None of this is to say that Amash is making a bad choice. I applaud him for taking a stand here, and I basically agree with his assessment of the Mueller report and the president. But he may pay a stiff price for doing so, and it’s highly unrealistic to ask other members to follow along, given that they will probably have to buck their entire incentive structure, simply to appeal to your situational view of the public good.
Trump is a weak POTUS, part XXVII.
Personnel is a huge continuing problem for Trump.
I continue to believe Donald Trump is as weak president in danger of a failed one-term presidency. I subscribe to the general Neustadt argument on presidential power, and I’ve written about it plenty before: on Trump’s general Neustadtian weakness, his trouble managing the White House, his cheerleader role in congressional agenda-setting and legislation, and a host of tweetstorms about his various poor moves that have sapped his power.
Now, all presidents are powerful in an absolute sense, but we differentiate them by their ability to influence public policy outcomes. Presidents compete with lots of other actors in the government—elected members of Congress, appointed administration officials, civil servants, White House staffers—for influence over legislation and executive branch administration. Ultimately, a president’s success or failure rests on their ability to persuade others that the costs of opposing him are too high.
And, in this sense, Trump just looks supremely weak in DC. He can’t get the GOP to do anything legislatively that is on his agenda but not theirs. He constantly complains about his own cabinet officials, who appear to ignore him regularly. When he finally puts the hammer down and fires them, they often don’t go quietly, and his supposed allies blast him. Private sector “allies” loudly walk away from him the minute he crosses them. And he can’t even stop the record-setting departures and the legendary-level leaks at his own White House, where power-hungry staffers engage in endless intrigue, precisely because they know it is so easy to manipulate the president if you can get the face time.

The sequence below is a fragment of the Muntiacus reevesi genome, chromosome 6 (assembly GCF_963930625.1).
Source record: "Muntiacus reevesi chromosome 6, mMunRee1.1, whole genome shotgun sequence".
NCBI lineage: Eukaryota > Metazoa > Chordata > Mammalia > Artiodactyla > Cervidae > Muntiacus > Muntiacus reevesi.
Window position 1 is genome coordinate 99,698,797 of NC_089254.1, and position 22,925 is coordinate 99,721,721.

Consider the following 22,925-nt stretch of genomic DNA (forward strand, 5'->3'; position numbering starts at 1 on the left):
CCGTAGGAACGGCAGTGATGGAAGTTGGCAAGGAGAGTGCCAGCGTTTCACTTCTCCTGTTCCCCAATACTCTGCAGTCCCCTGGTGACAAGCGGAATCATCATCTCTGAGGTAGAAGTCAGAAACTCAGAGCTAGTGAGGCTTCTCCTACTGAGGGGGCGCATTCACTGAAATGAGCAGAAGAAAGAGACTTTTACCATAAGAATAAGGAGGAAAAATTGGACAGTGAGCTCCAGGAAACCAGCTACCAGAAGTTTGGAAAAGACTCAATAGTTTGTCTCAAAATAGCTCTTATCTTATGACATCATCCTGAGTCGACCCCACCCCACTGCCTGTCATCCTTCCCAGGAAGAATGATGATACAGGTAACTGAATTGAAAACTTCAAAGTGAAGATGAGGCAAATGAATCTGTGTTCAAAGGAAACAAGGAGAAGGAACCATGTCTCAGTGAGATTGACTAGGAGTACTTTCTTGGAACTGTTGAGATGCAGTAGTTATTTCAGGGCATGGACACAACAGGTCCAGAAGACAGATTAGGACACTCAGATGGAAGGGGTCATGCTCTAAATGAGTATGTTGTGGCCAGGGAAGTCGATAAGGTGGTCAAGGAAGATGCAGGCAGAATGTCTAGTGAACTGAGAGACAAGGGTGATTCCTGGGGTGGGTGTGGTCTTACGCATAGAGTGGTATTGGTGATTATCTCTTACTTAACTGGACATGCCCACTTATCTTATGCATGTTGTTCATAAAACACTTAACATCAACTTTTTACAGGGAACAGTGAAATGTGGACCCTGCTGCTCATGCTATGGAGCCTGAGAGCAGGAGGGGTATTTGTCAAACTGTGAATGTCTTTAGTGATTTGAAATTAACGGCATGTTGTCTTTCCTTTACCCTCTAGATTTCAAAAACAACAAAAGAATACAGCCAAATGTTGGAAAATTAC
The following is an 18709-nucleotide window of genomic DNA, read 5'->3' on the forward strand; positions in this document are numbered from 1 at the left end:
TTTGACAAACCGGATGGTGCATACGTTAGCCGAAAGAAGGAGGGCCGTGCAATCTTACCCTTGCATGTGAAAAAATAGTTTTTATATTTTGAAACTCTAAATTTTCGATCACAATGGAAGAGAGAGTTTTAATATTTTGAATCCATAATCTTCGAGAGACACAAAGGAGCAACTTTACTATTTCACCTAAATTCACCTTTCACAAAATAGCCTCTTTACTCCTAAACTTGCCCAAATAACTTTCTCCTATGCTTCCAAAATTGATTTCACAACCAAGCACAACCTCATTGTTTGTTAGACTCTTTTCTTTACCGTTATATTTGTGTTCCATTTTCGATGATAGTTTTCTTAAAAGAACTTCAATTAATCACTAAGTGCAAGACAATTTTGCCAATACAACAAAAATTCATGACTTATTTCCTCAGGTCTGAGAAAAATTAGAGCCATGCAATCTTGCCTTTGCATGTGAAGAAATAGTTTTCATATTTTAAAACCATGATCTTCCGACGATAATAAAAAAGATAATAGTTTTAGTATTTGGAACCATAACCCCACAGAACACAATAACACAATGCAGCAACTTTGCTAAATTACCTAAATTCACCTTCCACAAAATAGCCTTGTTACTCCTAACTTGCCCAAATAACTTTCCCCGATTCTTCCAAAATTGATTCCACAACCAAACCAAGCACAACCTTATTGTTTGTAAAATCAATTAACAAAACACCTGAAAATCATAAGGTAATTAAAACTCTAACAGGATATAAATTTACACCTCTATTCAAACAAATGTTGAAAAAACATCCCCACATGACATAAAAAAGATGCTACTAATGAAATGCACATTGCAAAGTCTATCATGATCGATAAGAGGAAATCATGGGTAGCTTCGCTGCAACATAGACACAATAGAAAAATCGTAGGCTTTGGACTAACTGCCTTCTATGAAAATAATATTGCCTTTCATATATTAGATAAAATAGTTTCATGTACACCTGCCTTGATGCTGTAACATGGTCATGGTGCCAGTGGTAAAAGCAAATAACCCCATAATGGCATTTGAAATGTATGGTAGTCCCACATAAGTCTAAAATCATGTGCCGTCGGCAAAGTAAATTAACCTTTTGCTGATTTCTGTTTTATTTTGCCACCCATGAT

On foreign affairs, Trump often loses the support of his own party. The GOP-controlled Senate has invoked the War Powers Resolution and voted to end Trump’s National Emergency, forcing the president to issue his first two vetoes. Numerous GOP Senators went apoplectic in response to Trump’s announcement about leaving Syria. Senate Finace Chair Chuck Grassley threatend Trump to end the steel tariffs or forget about the Senate approving his renegotiated NAFTA. So he did. Congress has still never taken up any Trump priorities in regard to immigration reform, trade, or infrastructure. His budget request for FY2020 was a dead-on-arrival as his previous two. Current and former military officials are blasting his plan to pardon war criminals.
This week, the White House looks as lost as ever. Part of the problem is personnel. This comes in a few flavors. First, Trump is having trouble controlling the executive agencies because he literally hasn’t filled the political slots that he is entitled to nominate people to. They are literally empty. Any president who wants to exert control over the bureaucracy needs to have loyalists in the key political positions. In many cases, Trump simply doesn’t. Earlier this week, we got the memorable headline “Trump questions his administration’s Venezuela strategy.”
Conversely, Trump has also settled on a policy of leaving acting officers in top positions. That’s an influence disaster. Trump may think that acting officials need to be more loyal to him, but in reality what you end up with is someone with no ability to control the people below them. It’s like having a substitute teacher. Why would a program manager be persuaded to start a project they didn’t like if the person asking isn’t going to be around in six months? Anyone who has ever worked in a government agency know exactly what happens when an acting supervisor takes over: the power flows downward.
Even worse for Trump, however, is that he doesn’t even really have the loyalty of his top appointments. He famously fought with Sessions and Tillerson. Mattis loved to ignore him. Nielsen was ultimately fired because she wouldn’t implement his illegal immigration plans, and then her allies immediately leaked the dirt. This week, it comes out that the White House is in a power struggle with acting DHS Secretary McAllenan, who has apprently won a battle with Stephen Miller over personnel control. McAllenan has been hostile, like Nielsen, to some of Trump’s crazier immigration plans.